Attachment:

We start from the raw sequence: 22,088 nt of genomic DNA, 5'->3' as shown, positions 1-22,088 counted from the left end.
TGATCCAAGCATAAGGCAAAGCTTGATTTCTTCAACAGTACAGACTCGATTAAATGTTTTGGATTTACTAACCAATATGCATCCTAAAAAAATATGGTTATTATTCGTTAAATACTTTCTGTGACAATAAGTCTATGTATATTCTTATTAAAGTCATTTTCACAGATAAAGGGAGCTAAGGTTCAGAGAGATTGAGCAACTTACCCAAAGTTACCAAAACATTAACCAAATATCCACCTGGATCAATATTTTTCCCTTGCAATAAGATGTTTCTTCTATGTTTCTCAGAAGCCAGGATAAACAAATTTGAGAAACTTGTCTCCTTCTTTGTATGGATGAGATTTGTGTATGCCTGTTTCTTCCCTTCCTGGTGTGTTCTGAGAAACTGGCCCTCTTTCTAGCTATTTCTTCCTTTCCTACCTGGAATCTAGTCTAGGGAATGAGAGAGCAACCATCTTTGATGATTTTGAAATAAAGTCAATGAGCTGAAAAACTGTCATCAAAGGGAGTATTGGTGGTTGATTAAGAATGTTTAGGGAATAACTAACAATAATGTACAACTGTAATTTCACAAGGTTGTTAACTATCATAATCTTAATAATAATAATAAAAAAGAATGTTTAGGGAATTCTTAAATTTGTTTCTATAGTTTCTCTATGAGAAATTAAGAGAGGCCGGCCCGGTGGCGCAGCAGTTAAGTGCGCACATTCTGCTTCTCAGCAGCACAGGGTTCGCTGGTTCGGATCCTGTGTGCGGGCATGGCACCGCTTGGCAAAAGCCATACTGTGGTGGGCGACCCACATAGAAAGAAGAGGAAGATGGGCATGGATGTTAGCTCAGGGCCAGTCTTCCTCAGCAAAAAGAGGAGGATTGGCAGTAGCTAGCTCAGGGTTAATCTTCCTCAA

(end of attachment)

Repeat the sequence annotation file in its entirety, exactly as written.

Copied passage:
We start from the raw sequence: 22,088 nt of genomic DNA, 5'->3' as shown, positions 1-22,088 counted from the left end.
TGATCCAAGCATAAGGCAAAGCTTGATTTCTTCAACAGTACAGACTCGATTAAATGTTTTGGATTTACTAACCAATATGCATCCTAAAAAAATATGGTTATTATTCGTTAAATACTTTCTGTGACAATAAGTCTATGTATATTCTTATTAAAGTCATTTTCACAGATAAAGGGAGCTAAGGTTCAGAGAGATTGAGCAACTTACCCAAAGTTACCAAAACATTAACCAAATATCCACCTGGATCAATATTTTTCCCTTGCAATAAGATGTTTCTTCTATGTTTCTCAGAAGCCAGGATAAACAAATTTGAGAAACTTGTCTCCTTCTTTGTATGGATGAGATTTGTGTATGCCTGTTTCTTCCCTTCCTGGTGTGTTCTGAGAAACTGGCCCTCTTTCTAGCTATTTCTTCCTTTCCTACCTGGAATCTAGTCTAGGGAATGAGAGAGCAACCATCTTTGATGATTTTGAAATAAAGTCAATGAGCTGAAAAACTGTCATCAAAGGGAGTATTGGTGGTTGATTAAGAATGTTTAGGGAATAACTAACAATAATGTACAACTGTAATTTCACAAGGTTGTTAACTATCATAATCTTAATAATAATAATAAAAAAGAATGTTTAGGGAATTCTTAAATTTGTTTCTATAGTTTCTCTATGAGAAATTAAGAGAGGCCGGCCCGGTGGCGCAGCAGTTAAGTGCGCACATTCTGCTTCTCAGCAGCACAGGGTTCGCTGGTTCGGATCCTGTGTGCGGGCATGGCACCGCTTGGCAAAAGCCATACTGTGGTGGGCGACCCACATAGAAAGAAGAGGAAGATGGGCATGGATGTTAGCTCAGGGCCAGTCTTCCTCAGCAAAAAGAGGAGGATTGGCAGTAGCTAGCTCAGGGTTAATCTTCCTCAA